Terrorists will continue to pose security threats to the United States. In response, legal scholars have debated whether the United States should press to legalize preemptive self-defense. Hawks and doves have each explained their respective points of view. However, their positions remain divergent. This Article bridges the gap between them. It approaches the problem from a policy orientation that combines legal analysis, anthropological research, and empirical modeling. It first widens the debate about preemptive self-defense. The key policy issue is about whether preemptive attacks should be launched, whether the legal justification comes from self-defense, Chapter VII of the UN Charter, or elsewhere. Hawks and doves disagree because they respectively prioritize national security and global order. The article breaks their impasse by accepting, for the sake of engaging both sides, that national security has primary importance. It then tests the assumption that wider uses of preemptive military force would make the United States safer. Drawing from field interviews in Iran and Pakistan of the Taliban, government officials and leaders of Islamic parties, the Article hypothesizes that while there are definite costs in every U.S. military preemption, the security benefits are often indeterminate because the use of force risks animus and retaliation against the United States. The Article then confirms this hypothesis using statistical regressions of U.S. government data on U.S. use of force and attacks on the U.S. from 1948 to 2006. These regressions reveal that there is insufficient evidence to conclude that preemptive attacks will make the United States safer. The Article thus concludes that before military preemption is deployed, the U.S. government should require its proponents to meet a high burden of proof that the security benefits of preemption outweigh its costs. As an alternative to a policy of preemptive attacks, this Article recommends five strategies that could be more easily justifiable and might better promote U.S. security.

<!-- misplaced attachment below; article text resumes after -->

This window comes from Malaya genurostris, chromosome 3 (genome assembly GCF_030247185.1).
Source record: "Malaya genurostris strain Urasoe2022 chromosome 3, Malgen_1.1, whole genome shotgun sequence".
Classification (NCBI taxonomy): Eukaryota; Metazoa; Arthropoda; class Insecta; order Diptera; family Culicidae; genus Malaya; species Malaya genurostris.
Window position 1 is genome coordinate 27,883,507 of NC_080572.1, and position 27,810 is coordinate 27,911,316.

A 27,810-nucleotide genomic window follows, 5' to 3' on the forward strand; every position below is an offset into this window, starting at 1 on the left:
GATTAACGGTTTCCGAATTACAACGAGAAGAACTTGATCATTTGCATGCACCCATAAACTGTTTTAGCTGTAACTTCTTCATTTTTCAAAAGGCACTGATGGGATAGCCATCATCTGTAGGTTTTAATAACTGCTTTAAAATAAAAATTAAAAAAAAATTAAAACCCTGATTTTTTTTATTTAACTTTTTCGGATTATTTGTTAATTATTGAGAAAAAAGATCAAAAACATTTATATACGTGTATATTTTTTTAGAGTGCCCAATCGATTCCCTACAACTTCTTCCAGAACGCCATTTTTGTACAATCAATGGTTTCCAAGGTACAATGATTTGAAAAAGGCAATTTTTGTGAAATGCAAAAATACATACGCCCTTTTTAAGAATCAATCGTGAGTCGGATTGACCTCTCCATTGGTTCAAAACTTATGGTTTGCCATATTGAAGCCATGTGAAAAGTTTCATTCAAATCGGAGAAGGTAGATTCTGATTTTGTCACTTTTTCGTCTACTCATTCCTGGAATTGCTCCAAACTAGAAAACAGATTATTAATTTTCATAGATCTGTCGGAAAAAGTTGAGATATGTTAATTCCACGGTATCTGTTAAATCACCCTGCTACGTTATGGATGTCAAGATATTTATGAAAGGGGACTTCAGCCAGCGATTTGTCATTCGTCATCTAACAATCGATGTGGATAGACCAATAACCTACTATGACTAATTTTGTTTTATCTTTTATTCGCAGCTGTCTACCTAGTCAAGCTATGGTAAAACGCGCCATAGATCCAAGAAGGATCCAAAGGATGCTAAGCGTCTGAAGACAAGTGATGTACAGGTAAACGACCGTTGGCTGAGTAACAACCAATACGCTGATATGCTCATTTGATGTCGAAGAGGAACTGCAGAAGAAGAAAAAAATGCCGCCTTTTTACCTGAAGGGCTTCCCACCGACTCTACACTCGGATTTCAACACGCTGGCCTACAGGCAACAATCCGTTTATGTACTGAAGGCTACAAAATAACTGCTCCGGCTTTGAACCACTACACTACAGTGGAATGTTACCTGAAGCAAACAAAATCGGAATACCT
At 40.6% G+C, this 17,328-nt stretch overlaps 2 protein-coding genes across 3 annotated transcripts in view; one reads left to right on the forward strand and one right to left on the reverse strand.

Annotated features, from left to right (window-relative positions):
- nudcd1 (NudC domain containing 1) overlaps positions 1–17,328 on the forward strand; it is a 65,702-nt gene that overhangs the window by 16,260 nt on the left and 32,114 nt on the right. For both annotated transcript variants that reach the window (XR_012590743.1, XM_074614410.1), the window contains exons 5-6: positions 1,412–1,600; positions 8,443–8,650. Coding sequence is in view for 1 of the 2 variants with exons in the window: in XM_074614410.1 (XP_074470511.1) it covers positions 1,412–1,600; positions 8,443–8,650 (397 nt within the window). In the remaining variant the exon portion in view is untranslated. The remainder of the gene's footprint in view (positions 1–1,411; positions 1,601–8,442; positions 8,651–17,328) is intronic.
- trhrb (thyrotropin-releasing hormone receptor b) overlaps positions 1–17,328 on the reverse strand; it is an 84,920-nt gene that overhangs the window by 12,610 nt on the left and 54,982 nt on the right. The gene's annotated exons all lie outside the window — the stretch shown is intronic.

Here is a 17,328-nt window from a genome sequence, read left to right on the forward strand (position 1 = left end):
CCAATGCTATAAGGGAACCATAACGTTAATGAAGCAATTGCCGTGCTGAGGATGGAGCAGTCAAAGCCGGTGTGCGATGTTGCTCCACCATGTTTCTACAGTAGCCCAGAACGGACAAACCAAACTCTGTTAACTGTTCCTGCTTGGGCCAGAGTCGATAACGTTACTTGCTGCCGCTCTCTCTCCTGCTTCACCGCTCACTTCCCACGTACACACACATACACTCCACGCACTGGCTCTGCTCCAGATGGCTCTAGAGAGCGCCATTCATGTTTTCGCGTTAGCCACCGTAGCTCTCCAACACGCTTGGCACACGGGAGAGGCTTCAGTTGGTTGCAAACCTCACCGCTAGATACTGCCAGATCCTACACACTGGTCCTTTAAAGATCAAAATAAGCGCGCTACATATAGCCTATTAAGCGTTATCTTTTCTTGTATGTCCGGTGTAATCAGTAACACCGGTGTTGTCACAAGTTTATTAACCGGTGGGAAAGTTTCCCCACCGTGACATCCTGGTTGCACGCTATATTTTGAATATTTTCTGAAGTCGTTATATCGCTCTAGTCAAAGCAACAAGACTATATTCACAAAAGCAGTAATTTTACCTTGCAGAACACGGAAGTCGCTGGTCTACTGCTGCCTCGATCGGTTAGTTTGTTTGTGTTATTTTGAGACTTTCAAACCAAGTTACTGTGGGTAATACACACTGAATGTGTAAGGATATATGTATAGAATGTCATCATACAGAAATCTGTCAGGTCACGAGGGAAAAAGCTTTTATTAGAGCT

Thursday, August 28, 2008
Cheng: Would Wider Legal Authorization to Use Military Force Abroad Make the United States Safer?
Tai-Heng Cheng (New York Law School) has posted Would Wider Legal Authorization to Use Military Force Abroad Make the United States Safer? Here's the abstract: